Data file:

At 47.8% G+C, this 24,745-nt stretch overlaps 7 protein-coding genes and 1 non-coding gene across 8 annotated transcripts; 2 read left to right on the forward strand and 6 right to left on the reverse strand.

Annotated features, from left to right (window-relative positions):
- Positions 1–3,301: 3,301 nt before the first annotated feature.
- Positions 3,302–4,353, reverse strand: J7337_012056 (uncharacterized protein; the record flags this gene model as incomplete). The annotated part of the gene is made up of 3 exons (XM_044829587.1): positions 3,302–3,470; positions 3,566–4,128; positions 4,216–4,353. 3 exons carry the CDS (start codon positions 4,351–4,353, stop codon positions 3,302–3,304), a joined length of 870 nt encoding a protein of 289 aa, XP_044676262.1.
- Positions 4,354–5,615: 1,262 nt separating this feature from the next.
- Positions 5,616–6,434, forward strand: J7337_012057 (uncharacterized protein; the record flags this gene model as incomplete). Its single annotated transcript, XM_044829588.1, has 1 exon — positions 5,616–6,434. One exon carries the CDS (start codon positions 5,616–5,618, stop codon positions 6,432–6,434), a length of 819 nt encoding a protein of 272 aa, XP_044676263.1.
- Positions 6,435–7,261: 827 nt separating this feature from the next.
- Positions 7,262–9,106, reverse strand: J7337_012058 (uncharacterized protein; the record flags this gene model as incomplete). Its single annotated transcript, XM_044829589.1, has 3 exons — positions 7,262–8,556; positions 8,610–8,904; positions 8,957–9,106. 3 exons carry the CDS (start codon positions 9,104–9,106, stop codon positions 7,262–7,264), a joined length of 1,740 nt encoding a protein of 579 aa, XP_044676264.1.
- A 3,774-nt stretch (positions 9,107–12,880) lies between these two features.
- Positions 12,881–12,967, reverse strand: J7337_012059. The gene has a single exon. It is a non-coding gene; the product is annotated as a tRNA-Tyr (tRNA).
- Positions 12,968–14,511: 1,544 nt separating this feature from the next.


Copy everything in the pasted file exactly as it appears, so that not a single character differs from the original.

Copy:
At 47.8% G+C, this 24,745-nt stretch overlaps 7 protein-coding genes and 1 non-coding gene across 8 annotated transcripts; 2 read left to right on the forward strand and 6 right to left on the reverse strand.

Annotated features, from left to right (window-relative positions):
- Positions 1–3,301: 3,301 nt before the first annotated feature.
- Positions 3,302–4,353, reverse strand: J7337_012056 (uncharacterized protein; the record flags this gene model as incomplete). The annotated part of the gene is made up of 3 exons (XM_044829587.1): positions 3,302–3,470; positions 3,566–4,128; positions 4,216–4,353. 3 exons carry the CDS (start codon positions 4,351–4,353, stop codon positions 3,302–3,304), a joined length of 870 nt encoding a protein of 289 aa, XP_044676262.1.
- Positions 4,354–5,615: 1,262 nt separating this feature from the next.
- Positions 5,616–6,434, forward strand: J7337_012057 (uncharacterized protein; the record flags this gene model as incomplete). Its single annotated transcript, XM_044829588.1, has 1 exon — positions 5,616–6,434. One exon carries the CDS (start codon positions 5,616–5,618, stop codon positions 6,432–6,434), a length of 819 nt encoding a protein of 272 aa, XP_044676263.1.
- Positions 6,435–7,261: 827 nt separating this feature from the next.
- Positions 7,262–9,106, reverse strand: J7337_012058 (uncharacterized protein; the record flags this gene model as incomplete). Its single annotated transcript, XM_044829589.1, has 3 exons — positions 7,262–8,556; positions 8,610–8,904; positions 8,957–9,106. 3 exons carry the CDS (start codon positions 9,104–9,106, stop codon positions 7,262–7,264), a joined length of 1,740 nt encoding a protein of 579 aa, XP_044676264.1.
- A 3,774-nt stretch (positions 9,107–12,880) lies between these two features.
- Positions 12,881–12,967, reverse strand: J7337_012059. The gene has a single exon. It is a non-coding gene; the product is annotated as a tRNA-Tyr (tRNA).
- Positions 12,968–14,511: 1,544 nt separating this feature from the next.